Prince George’s Co. schools CEO promises seniors a prom despite uncertainty

School administrators in Prince George’s County, Maryland, are still waiting to hear from state officials about when — or even if — schools will reopen this year after being ordered earlier this month to close for two weeks to curb the spread of the new coronavirus.

But Prince George’s County Public Schools CEO Monica Goldson is promising high school seniors that they will have a prom and a graduation ceremony — even if both big events have to be rescheduled far into the future.

“No matter when it has to take place, we will reassure our class of 2020 that they will have an opportunity to participate in this momentous occasion,” Goldson said Monday during a news conference with County Executive Angela Alsobrooks on the county’s ongoing response efforts to the COVID-19 pandemic.

Goldson said she made the decision in consultation with the board of education and the county executive. She said she anticipates both prom and graduation dates across the school system’s 30 high schools being postponed.


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As it stands now, the schools across Maryland are set to return to classrooms March 30. However, other school systems in the region have pushed back or canceled classes altogether.

Last week, D.C. Mayor Muriel Bowser announced schools would be closed and students would continue distance learning through at least April 27. And on Monday, Virginia Gov. Ralph Northam announced schools would be closed for at least the remainder of the school year.

Goldson said the school system is prepared for either outcome. “We are in here for the long haul … no matter what decision is made,” she said.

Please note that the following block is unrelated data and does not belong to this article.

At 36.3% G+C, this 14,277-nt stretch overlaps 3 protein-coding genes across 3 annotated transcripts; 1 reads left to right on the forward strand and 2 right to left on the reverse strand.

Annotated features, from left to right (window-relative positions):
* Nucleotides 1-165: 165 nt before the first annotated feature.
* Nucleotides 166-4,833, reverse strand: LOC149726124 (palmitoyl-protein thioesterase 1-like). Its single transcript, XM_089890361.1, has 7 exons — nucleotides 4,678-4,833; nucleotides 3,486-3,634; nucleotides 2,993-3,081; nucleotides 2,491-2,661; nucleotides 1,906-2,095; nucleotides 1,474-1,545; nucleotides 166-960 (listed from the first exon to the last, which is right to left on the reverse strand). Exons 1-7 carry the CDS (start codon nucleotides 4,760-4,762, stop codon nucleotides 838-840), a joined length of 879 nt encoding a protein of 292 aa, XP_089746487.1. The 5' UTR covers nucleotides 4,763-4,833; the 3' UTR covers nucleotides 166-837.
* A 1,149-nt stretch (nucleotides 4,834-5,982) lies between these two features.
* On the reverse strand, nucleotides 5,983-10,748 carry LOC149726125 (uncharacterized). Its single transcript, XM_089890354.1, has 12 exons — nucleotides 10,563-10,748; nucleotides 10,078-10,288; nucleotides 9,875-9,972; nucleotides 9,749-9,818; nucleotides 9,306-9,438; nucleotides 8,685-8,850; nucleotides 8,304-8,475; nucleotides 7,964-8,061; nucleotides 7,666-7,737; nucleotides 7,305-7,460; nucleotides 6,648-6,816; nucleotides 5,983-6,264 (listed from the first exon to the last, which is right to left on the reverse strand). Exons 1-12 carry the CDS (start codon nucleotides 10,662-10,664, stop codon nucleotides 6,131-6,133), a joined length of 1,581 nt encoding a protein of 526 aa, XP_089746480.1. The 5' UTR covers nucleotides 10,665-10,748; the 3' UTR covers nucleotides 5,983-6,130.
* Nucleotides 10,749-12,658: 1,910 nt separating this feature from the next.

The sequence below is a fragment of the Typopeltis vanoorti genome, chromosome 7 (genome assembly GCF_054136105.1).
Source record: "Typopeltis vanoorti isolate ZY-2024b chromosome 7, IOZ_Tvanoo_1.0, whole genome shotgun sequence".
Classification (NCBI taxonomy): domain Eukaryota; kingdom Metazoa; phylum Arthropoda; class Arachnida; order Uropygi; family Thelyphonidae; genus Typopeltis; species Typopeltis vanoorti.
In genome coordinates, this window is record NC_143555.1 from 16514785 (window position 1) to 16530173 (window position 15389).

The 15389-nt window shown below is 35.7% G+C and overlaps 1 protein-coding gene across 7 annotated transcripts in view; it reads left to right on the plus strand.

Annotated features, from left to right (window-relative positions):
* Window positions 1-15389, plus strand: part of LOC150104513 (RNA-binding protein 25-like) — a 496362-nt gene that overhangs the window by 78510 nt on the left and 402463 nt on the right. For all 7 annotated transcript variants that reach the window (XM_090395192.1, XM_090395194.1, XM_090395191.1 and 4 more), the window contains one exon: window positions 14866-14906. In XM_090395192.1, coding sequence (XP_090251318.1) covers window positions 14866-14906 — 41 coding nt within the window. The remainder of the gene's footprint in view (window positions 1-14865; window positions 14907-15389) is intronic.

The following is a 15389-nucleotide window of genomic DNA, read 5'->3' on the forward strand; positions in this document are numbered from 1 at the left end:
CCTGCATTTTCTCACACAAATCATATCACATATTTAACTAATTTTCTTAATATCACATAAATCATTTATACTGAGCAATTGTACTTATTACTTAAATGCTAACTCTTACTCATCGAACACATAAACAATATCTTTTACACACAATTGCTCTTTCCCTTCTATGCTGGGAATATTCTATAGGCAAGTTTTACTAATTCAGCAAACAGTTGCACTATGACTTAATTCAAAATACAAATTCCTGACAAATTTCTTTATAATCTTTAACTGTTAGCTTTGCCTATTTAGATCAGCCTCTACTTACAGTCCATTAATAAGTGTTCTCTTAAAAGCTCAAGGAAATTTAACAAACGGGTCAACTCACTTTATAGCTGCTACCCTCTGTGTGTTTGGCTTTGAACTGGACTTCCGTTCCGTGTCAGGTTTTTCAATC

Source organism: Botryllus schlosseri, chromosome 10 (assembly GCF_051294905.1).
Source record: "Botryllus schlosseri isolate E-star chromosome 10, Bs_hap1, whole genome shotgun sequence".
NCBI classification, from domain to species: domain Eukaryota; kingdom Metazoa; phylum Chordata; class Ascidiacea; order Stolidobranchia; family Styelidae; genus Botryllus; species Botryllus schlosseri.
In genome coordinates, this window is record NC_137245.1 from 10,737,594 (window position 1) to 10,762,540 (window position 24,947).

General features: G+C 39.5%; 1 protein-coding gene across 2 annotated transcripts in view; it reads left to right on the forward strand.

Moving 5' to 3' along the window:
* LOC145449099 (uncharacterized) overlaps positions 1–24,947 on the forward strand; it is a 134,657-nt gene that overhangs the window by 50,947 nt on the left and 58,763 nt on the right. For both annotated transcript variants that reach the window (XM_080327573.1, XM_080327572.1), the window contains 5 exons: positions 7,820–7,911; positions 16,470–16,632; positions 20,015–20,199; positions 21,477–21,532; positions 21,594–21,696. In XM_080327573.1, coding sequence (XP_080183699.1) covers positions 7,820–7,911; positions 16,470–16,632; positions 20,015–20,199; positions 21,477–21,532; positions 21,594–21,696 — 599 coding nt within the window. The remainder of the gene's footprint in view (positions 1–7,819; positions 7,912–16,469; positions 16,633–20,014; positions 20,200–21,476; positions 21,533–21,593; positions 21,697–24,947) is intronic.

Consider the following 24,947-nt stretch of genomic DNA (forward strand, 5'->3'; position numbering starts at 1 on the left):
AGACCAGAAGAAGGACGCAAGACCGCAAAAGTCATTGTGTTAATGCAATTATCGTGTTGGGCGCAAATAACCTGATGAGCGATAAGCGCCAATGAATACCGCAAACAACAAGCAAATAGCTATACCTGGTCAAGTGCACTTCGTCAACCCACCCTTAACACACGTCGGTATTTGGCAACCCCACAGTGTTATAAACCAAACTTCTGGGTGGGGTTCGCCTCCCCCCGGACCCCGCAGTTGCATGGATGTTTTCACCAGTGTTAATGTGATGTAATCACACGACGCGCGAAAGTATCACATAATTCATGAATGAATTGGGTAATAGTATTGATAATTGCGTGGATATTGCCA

“Our buildings and buses have all been cleaned, and they are ready to receive children, once the governor and our state superintendent has deemed it possible for them to return,” Goldson said.

In a letter set to be sent to parents Monday, the school system plans to survey the student population to determine access to technology if long-term distance learning needs to take place. The school system plans to hand out devices to “students in need” and, in some cases, cover the cost of broadband internet access.

Other high school rites of passage — standardized tests — are also being impacted by school closures. Advanced Placement tests that had been scheduled for May will now be replaced with online-only exams.

“This is unfortunate because what they have done is added to the digital divide,” Goldson said, referring to the lack of access to computers and internet at home.

She said the county executive and the director of Prince George’s County public library system have agreed to open a few libraries in the county to provide access for students to take the exams.

The International Baccalaureate, or IB exam, has been canceled, as has the Maryland Comprehensive Assessment, Goldson said. Students who needed to sit for that exam to in order to graduate will no longer need to do so.

Overall, Prince George’s County has recorded a total of 53 positive COVID-19 cases.

Starting Monday, the county workforce has moved to “essential functions” only, Alsobrooks said. In addition to still providing trash and recycling services, public safety agencies, such as police, firefighters and emergency personnel, also remain on the job.

About half of the Prince George’s County government workforce — about 2,000 employees — are teleworking.

Responding to the unprecedented series of steps to curb the spread of the virus, Alsobrooks said: “This virus has changed all of our lives, really, in just a matter of weeks. But what I want you to know, and I want you to hear this so clearly from me: Coronavirus will not have the final say … It’ll take us some time to dig out of this, all of the trouble that it has caused us, but together we will do so. We will come together as a community as we have done.”

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